Those of similar taste congregate in groups.
This proverb has been in use since at least the mid 16th century. In 1545, William Turner used a version of it in his papist satire The Rescuing of Romish Fox:
"Byrdes of on kynde and color flok and flye allwayes together."
The first known citation in print of the currently used English version of the phrase appeared in 1599, in The Dictionarie in Spanish and English, which was complied by the English lexicographer John Minsheu:
Birdes of a feather will flocke togither.
The phrase also appears in Benjamin Jowett's 1856 translation of Plato's Republic. Clearly, if it were present in the original Greek text then, at around 380BC, Plato's work would be a much earlier reference to it. What appears in Jowett's version is:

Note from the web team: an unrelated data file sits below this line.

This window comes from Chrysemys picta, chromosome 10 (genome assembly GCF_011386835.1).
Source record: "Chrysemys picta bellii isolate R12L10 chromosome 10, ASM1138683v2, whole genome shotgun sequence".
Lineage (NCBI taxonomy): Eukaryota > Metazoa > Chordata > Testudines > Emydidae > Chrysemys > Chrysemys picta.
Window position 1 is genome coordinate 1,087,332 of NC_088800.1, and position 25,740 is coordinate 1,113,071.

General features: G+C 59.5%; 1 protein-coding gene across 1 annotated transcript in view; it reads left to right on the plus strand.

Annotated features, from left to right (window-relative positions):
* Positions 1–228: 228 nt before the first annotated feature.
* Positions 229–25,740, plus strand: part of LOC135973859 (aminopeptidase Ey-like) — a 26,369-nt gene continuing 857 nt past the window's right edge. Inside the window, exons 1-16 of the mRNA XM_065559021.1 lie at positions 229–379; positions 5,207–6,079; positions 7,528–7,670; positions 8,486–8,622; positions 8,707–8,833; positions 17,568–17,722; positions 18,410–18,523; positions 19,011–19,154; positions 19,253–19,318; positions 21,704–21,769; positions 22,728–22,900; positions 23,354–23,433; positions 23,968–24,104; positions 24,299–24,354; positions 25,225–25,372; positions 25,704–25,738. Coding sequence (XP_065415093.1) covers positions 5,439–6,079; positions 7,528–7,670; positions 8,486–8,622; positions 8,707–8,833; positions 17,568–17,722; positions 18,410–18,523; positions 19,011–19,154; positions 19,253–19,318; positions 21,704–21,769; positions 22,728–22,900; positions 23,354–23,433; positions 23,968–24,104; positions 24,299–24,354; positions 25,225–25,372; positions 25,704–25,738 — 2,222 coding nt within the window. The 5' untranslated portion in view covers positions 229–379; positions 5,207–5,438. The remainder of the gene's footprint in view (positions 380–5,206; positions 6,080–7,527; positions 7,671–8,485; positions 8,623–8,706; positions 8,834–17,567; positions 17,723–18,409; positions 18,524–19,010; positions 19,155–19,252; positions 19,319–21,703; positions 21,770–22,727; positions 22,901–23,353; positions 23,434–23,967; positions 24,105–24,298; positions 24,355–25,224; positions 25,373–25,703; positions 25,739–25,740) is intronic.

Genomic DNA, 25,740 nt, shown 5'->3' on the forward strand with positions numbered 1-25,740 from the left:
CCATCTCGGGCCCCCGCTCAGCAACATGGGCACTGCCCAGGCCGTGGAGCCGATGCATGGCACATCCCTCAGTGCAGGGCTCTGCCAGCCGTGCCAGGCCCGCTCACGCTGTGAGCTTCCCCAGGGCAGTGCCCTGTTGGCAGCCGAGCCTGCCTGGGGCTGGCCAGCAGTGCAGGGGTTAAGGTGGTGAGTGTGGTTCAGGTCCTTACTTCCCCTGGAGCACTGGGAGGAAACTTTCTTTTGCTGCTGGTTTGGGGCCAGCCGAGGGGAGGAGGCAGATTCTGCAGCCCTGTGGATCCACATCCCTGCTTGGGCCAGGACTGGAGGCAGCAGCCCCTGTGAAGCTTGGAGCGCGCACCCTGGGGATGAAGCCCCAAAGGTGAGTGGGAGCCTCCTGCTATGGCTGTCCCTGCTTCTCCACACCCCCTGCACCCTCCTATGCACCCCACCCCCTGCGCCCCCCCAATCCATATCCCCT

Men of my age flock together; we are birds of a feather, as the old proverb says.
Plato's text can be translated in other ways and it is safe to say it was Jowett in 1856, not Plato in 380BC, that considered the phrase to be old. The lack of any citation of it in English prior to the 16th century does tend to suggest that its literal translation wasn't present in The Republic - a text that was widely read by English scholars of the classics well before the 16th century.
In nature, birds of a single species do in fact frequently form flocks. Ornithologists explain this behaviour as a 'safety in numbers' tactic to reduce their risk of predation. In language terms, it was previously more common to refer to birds flying together than flocking together and many early citations use that form, for example Philemon Holland's translation of Livy's Romane historie, 1600:
"As commonly birds of a feather will flye together."